Also, be sure the bucket lid is sealed tightly and you store it in a place during travel where it won’t tip over or leak. Composting isn’t gross, but old, wet food scraps floating around in your car are not ideal, as I’m sure you can imagine.
5. Bury Food Scraps in a Hole
For travel to more remote areas, you may be able to bury your food scraps. Composting is nature’s recycling process, so the microorganisms in the soil will break down the food scraps over time.
Be sure to dig a solid hole that’s at least a food deep and cover it with plenty of dirt so the scent doesn’t attract animals. Most human food is not native to areas where we travel, so it’s not appropriate for the animals who live in the area.
Furthermore, leaving rotting food in areas with lots of humans encourages animals to seek out those areas and become more comfortable living in areas with lots of humans. This often isn’t great for the animals. It puts them in harms way from circumstances like traffic and also creates safety issues for humans (which ultimately leads to safety issues for the animals).
When done properly, burying food scraps is a perfectly fine way to compost food scraps and reduce waste. But if you plan to use this method, be sure to do so responsibly.
Frequently Asked Questions about Composting While Traveling
If you’re compost curious, here are a few more answers to common questions about composting while traveling and our recent experience composting on a family vacation.
Did you compost all the food waste you created?
No. We did not compost all the food waste from any of our trips. Most ShareWaste hosts don’t accept all types of food waste so there are certain items we put in the trash. Also, I want to be sure that composting feels easy and doesn’t become a drag on the trip. I’ll never encourage others to compost at home on their own if it feels burdensome even when I’m leading the effort.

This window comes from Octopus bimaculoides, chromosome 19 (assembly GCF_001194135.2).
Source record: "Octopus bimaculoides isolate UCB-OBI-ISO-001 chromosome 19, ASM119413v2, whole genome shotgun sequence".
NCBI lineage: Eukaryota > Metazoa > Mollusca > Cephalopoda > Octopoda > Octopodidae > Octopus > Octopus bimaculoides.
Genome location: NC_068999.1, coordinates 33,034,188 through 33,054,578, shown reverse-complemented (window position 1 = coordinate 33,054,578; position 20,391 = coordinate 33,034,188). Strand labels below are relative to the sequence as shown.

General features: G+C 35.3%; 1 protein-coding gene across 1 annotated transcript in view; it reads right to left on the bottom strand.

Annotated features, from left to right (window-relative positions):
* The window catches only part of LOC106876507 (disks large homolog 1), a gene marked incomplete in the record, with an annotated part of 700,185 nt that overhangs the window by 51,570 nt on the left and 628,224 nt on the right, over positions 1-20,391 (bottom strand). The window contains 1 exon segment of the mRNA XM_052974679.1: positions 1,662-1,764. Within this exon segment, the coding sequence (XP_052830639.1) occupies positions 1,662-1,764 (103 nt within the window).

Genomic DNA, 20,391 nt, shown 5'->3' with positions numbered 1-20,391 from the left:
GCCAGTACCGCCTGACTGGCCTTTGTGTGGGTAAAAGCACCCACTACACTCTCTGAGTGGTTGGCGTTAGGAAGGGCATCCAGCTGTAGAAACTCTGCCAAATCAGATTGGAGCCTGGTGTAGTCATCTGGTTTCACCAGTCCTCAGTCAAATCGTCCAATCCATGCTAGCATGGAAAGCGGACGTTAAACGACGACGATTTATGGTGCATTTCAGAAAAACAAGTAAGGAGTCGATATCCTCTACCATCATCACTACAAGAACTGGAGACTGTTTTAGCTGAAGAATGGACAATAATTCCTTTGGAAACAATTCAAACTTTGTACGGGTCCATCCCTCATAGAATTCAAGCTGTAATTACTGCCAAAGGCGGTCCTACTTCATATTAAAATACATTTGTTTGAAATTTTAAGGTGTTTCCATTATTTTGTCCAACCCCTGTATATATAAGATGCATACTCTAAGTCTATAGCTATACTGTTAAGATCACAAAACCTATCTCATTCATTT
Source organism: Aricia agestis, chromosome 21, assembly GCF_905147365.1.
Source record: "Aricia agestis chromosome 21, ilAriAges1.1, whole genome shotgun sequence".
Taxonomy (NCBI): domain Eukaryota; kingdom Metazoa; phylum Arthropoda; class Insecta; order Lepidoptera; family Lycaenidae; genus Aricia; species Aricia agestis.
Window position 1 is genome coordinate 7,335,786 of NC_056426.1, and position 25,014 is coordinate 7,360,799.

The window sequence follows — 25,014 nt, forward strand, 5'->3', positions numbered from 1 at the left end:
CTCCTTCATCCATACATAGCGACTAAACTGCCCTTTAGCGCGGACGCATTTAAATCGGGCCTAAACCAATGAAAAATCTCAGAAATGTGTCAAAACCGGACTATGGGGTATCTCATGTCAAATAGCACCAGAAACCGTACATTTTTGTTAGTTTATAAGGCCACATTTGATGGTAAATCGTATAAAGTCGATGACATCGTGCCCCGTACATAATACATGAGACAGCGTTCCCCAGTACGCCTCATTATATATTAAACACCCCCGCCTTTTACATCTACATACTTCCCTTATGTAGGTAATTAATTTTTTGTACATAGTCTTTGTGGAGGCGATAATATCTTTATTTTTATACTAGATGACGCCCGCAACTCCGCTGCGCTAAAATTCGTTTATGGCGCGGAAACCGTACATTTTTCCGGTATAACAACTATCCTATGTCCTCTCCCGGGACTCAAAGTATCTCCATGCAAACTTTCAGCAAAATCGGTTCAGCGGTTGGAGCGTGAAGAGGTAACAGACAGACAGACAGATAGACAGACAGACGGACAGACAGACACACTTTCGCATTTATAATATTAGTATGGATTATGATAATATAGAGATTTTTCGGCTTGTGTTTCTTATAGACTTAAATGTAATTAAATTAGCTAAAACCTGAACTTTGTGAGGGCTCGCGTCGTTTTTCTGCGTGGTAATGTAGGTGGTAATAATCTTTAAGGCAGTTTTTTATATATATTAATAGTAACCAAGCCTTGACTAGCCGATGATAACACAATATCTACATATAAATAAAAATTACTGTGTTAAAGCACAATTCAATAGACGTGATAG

I typically only compost produce scraps and sometimes a few bread products, depending on what’s allowed by the ShareWaste host. Scraps from meat and dairy go into the trash.
Even if the composting site accepts these types of organic waste, they get pretty gross fairly quickly (faster than produce), and I don’t want to spoil the experience. I want composting to feel accessible and achievable for anyone with me, so I try to stick to the easy stuff.
Tackling new elements of sustainable living is much easier if we take small, approachable actions first. Composting some food waste is better than nothing. And creating new habits with imperfect execution is far better than attempting perfection from the beginning.
How did you collect the food scraps for composting?
During meal prep and clean-up, we kept a bowl on the counter to gather scraps. For odd and ends we generated outside of meal times, I occasionally added them to the bags in the freezer as needed. Other times, we tossed food in the trash in order not to make composting a production for the trip.
Where did you keep the food scraps during the trip?
At the end of the meal, I transferred all the scraps into repurposed bread bags that we stored in the freezer until the end of the trip. Then we drove the food scraps to a community garden, registered as a host in ShareWaste, which was not far from our rental home.
How did you find a place to compost while traveling and know where to bring the food scraps?
I searched for a location nearby our rental home using the ShareWaste app the day after we arrived. I wanted to confirm early in the trip that we had a home for the food scraps before saving them. If we were going to send them to the landfill anyway, it would be silly to store them throughout the week.